After the harvest and cleaning of the olives, it is time to start the process of extracting the oil from the fruits. This process's initial stages are called milling and crushing, two alternative methods that achieve the same result. While milling is a slower, more traditional process of oil extraction, crushing is far more modern, faster, and more mechanical. But what are the differences between these two techniques?
The pressing of olives, also called milling, is one of the fundamental stages to obtaining a healthy and tasty extra virgin oil. This is a procedure that allows the oil to be extracted from the olive pulp with the millstone, without using any chemical additives. The millstone is a mill consisting of a block of granite, heavy and cylindrical in shape, which rotates on a vertical axis thanks to the action of a lever arm. The olives, placed in the central cavity of the millstone, are crushed by the granite millstones, thus obtaining a coarse paste made up of pulp, skin, and pits. This traditional crushing method is used less and less, replaced by hammer or rotating disc crushers in a continuous cycle, which allows the olives to be crushed faster and obtain a more uniform paste. The milling process is said to take place "cold", i.e. without the use of water or heat, this happens in order to best preserve the organoleptic characteristics of the oil. Thanks to this technique, in fact, the aromas and flavors of oil remain unaltered, and the final product is of high quality.
On the other hand, crushing is a technique that involves the use of a crusher, which is a machine that grinds and crushes the olives to separate the oil from the pulp. This technique can be useful when it comes to processing large quantities of olives in a short period of time, but the result obtained may be of a lower quality level compared to the oil obtained with milling. In particular, the oil produced with crushing may be less intense and persistent in flavors and aromas.
What is milling and how is it done?
After the harvest, the preservation of olives before processing is an important aspect to ensure the quality of the product. However, it is crucial that the processing takes place as soon as possible to prevent fermentation from ruining the fruits, thereby negatively affecting the quality of the oil obtained. The fermentation of olives can cause the oil's acidity to increase, the formation of unpleasant smells, and the loss of some of the final product's organoleptic properties. For this reason, harvested olives can be stored for a short period of time, generally up to a few days, before being subjected to milling.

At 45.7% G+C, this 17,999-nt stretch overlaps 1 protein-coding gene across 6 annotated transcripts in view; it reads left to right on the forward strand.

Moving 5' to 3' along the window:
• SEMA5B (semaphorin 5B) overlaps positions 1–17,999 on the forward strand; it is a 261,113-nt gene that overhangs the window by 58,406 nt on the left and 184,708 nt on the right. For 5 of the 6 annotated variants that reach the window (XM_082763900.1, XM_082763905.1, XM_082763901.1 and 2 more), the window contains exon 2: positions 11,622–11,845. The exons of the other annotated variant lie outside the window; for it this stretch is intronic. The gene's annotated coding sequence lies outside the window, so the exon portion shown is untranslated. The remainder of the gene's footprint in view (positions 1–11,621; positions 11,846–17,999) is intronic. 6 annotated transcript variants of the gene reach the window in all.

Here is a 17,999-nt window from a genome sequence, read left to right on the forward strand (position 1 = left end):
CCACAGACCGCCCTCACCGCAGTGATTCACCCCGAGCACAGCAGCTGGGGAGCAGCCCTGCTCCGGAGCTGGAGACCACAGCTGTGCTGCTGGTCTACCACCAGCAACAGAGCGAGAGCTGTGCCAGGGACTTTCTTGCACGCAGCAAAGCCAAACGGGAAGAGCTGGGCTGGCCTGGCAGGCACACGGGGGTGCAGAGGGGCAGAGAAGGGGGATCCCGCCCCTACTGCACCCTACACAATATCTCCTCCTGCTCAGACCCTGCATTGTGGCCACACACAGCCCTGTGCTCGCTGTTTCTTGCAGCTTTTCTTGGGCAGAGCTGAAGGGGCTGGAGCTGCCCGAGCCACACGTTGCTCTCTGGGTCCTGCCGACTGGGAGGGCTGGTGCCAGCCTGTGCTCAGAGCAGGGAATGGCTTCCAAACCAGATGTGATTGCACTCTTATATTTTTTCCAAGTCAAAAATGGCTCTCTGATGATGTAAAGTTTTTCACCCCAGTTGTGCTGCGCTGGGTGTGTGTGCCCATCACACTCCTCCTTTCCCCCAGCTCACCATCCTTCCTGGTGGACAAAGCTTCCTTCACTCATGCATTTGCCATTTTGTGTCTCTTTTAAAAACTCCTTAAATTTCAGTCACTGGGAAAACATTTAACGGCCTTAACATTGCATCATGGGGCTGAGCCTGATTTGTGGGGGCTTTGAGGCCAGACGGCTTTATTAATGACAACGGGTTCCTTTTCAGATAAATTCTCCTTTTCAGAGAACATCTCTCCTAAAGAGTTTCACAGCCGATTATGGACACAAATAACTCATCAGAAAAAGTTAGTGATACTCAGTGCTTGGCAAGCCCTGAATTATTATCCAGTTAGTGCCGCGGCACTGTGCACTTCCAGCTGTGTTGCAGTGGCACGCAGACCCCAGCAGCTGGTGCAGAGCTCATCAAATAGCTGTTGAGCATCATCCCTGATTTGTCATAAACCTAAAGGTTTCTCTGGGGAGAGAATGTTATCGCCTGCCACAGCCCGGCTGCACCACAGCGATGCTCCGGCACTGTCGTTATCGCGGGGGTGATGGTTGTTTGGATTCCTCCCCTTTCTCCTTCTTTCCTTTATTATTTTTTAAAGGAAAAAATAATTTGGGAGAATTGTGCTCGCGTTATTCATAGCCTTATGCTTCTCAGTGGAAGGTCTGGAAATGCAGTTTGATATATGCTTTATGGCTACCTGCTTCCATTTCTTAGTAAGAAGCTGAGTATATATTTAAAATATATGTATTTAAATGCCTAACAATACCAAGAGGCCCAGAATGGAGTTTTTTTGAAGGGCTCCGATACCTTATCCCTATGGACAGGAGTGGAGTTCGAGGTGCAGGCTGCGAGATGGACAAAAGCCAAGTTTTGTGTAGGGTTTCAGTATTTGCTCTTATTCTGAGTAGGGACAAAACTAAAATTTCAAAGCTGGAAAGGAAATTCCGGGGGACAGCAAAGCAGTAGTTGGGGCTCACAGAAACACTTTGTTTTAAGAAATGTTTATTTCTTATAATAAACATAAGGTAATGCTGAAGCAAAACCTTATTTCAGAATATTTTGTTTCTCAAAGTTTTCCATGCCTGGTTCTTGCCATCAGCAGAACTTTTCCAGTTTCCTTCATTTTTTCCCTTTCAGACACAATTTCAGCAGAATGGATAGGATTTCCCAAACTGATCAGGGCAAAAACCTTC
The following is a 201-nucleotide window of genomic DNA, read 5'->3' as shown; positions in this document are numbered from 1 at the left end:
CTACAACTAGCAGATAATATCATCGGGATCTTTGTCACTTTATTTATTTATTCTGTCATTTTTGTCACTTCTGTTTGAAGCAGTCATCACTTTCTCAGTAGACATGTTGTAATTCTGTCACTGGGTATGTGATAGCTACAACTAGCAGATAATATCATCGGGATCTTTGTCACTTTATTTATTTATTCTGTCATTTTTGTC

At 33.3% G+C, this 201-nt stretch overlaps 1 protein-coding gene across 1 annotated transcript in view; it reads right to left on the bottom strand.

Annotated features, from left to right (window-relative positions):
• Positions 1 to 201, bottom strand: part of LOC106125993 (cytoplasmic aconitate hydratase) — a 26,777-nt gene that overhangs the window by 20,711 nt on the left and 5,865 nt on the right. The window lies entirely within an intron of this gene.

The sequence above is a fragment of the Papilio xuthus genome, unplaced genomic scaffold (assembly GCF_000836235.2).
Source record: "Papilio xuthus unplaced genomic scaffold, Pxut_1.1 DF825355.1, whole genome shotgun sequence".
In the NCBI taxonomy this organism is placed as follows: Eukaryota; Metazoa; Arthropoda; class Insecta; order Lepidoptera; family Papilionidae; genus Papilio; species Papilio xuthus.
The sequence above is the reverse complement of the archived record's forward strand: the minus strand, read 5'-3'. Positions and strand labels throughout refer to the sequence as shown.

Olive milling procedure
The milling process takes place through a series of well-defined stages, which allow for oil with excellent organoleptic characteristics to be obtained. The fundamental stages of olive processing right after the harvest includes several operations, such as:
- Defoliation of the olives to remove the leaves present;
- Washing of the olives to eliminate any impurities;
- Cold pressing, which can occur through milling or crushing;
- Removal of olive paste residues and water;
- Extraction of the oil from the paste through centrifugation;
- Sepatarion of the oil from water and impurities through filtration;
- Distribution of the oil in appropriate bottles or containers;
- Storage of the oil in cool and dry places, protected from light and heat.
Let's now analyze in detail the most important stages up to the fruit squeezing. The first stage involves the defoliation of the olives and their washing, to eliminate any impurities present on the surface. This operation is fundamental to ensure that the final product is free of impurities and has a perfectly balanced aroma and taste. Subsequently, the olives are subjected to cold pressing, a technique that involves crushing and squeezing the olives through heavy wheels, usually made of granite. These wheels perform their work also thanks to the olive pits, which, by moving and breaking, contribute to squeezing the fruit pulp.
Differences between milling and crushing
Compared to milling, crushing is a much faster mechanical technique. The crusher replaces the granite wheels and grinds the olives to separate the oil from the pulp. This technique involves the use of water and high temperatures to facilitate and accelerate the process, which can alter the aromas and flavors of the resulting oil.
Based on business and production needs, crushing may be preferred over milling, given its speed and considering that it is generally less economically expensive. In fact, it allows large quantities of olives to be processed in a short time. However, the oil obtained with crushing may have a lower amount of polyphenols compared to the oil obtained with milling. This is due to greater exposure to air, and the use of water during the process.
The milling of olives is a delicate but essential phase to obtain a high-quality extra virgin oil. Although crushing may be a faster and less expensive technique, the oil obtained with milling is considered the better choice and elegantly lends itself, with its aromas and flavors, to the preparation of any dish and recipe.
If you want to taste and feel a high-quality extra virgin oil, try the Laudemio olive oil, cold-pressed and obtained with the best olive processing techniques.